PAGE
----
But when I get home, I reflect upon everything.  In recognizing isolated phenomena as arbitrary, it simply makes it easier to go with the flow of things, to enjoy the uncertainty and unpredictability in life, and to remember that if I'm having a shitty day, it was only due to some arbitrary phenomena that has come and gone, or will go.  But, I also remember that there is an absolute truth that is anything but arbitrary, and this is where I build my foundation.  If I build my foundation upon conditional phenomena, then that foundation is going to be weak because it too will be conditional.  If I build my foundation upon absolute truth, then I will be stronger, tougher, and more capable of dealing with the bullshit that comes and goes in life.

There is benefit in recognizing that, as dank said, things just "are" is that, if you recognize this enough, you will become much more relaxed and comfortable and satisfied with life. 

Ever sit in a room without a friend or family member to talk to?  Without radio, without tv, without the Internet, without a book, without food or water...without any distraction at all.  What happens?  Well, you probably start to get fidgety and bored and you wish you had some distraction nearby to remove the monotony.

But...wtf?  Why is virtually every person a walking ADD case without distractions?  Why can't the vast majority of people just be with themselves and be content with that? 
Well, if your focus is on arbitrary, conditional phenomena and you think that's all reality has to offer, then it makes sense that you would seek comfort through distraction.

On the other hand, if you shift your focus to the ever-present 'being' of existence, then you can become content and satisfied simply 'being'.  The utility this provides is limitless.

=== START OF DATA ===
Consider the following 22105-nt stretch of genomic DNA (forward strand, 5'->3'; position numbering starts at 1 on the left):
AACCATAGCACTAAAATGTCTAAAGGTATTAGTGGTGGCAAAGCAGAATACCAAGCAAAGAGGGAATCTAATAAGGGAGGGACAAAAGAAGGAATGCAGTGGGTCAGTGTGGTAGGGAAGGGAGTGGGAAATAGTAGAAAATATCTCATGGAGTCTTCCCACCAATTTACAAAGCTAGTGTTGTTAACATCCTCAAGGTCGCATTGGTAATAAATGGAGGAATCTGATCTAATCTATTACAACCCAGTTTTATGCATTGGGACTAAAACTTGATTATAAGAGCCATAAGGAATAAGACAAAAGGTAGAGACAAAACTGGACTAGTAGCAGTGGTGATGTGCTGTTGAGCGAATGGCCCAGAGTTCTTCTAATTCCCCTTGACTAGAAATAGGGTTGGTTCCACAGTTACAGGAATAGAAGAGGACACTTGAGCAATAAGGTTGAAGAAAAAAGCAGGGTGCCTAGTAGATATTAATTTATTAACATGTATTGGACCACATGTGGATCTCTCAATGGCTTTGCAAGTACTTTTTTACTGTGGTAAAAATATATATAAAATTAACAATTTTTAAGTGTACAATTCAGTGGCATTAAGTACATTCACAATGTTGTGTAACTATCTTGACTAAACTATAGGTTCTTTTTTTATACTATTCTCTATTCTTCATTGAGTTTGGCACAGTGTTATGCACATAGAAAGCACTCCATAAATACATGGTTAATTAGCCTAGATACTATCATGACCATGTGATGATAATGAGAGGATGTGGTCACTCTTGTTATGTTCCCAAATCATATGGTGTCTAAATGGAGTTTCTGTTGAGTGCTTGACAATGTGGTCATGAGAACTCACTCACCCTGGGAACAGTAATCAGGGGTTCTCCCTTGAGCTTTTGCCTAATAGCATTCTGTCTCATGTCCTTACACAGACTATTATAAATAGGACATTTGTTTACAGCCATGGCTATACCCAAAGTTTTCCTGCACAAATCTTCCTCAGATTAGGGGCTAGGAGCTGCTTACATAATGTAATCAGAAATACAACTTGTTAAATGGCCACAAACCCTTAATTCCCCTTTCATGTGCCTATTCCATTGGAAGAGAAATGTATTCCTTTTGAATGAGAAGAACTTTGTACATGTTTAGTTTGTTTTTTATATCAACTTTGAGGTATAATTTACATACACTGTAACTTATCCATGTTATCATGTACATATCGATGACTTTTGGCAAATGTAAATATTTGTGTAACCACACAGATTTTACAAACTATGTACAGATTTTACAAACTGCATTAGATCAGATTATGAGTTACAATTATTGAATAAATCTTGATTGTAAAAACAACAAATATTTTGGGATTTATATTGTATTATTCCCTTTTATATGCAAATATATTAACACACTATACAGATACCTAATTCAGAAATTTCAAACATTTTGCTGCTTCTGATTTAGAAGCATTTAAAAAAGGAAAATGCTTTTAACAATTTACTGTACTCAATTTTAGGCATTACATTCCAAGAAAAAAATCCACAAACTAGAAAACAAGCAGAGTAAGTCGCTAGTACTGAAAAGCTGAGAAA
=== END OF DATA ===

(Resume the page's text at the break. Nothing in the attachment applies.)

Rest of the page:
1425  Economy / Speculation / Re: Is anyone worried how fast BTC is climbing in price? on: October 20, 2013, 11:36:18 PM
Some notes to remember about Bitcoin.

1) It's a different market, and the world hasn't seen one like it as far as I'm aware.  Thus, to make the assumption that you can analyze or predict the economy based upon effective market analysis tactics in the same way that you would analyze fiat currencies or the gold markets isn't necessarily true.

2) If you do some research about Bitcoin and simply look at the math behind it, mass adoption of Bitcoin would likely necessitate the formation of what would appear to be some of the most gargantuan bubbles ever seen.  Hell, even an influx of only 1% of the worlds GDP over the course of a few years would create a 'bubble' so large that our heads would be spinning in euphoric delirium.

3) New systems, let alone economic ones, are prone to mass instability/volatility.  They have to be, and this is an inevitable result between the ratio in size between the smaller system and the larger system(s) in which it is nested, and with which it receives and relays its inputs and outputs.  As systems grow and become more balanced, the effects of "extreme cases" (in Bitcoin, these are your whales and your 'manipulators') are minimized.

TL;DR:  If you've been around this market for more than a year or two, $20-$30 swings in a day isn't very shocking...you just take this into account when safeguarding your assets.
1426  Bitcoin / Bitcoin Discussion / Re: Bitcoin Issues that are Frightning on: October 20, 2013, 11:06:32 PM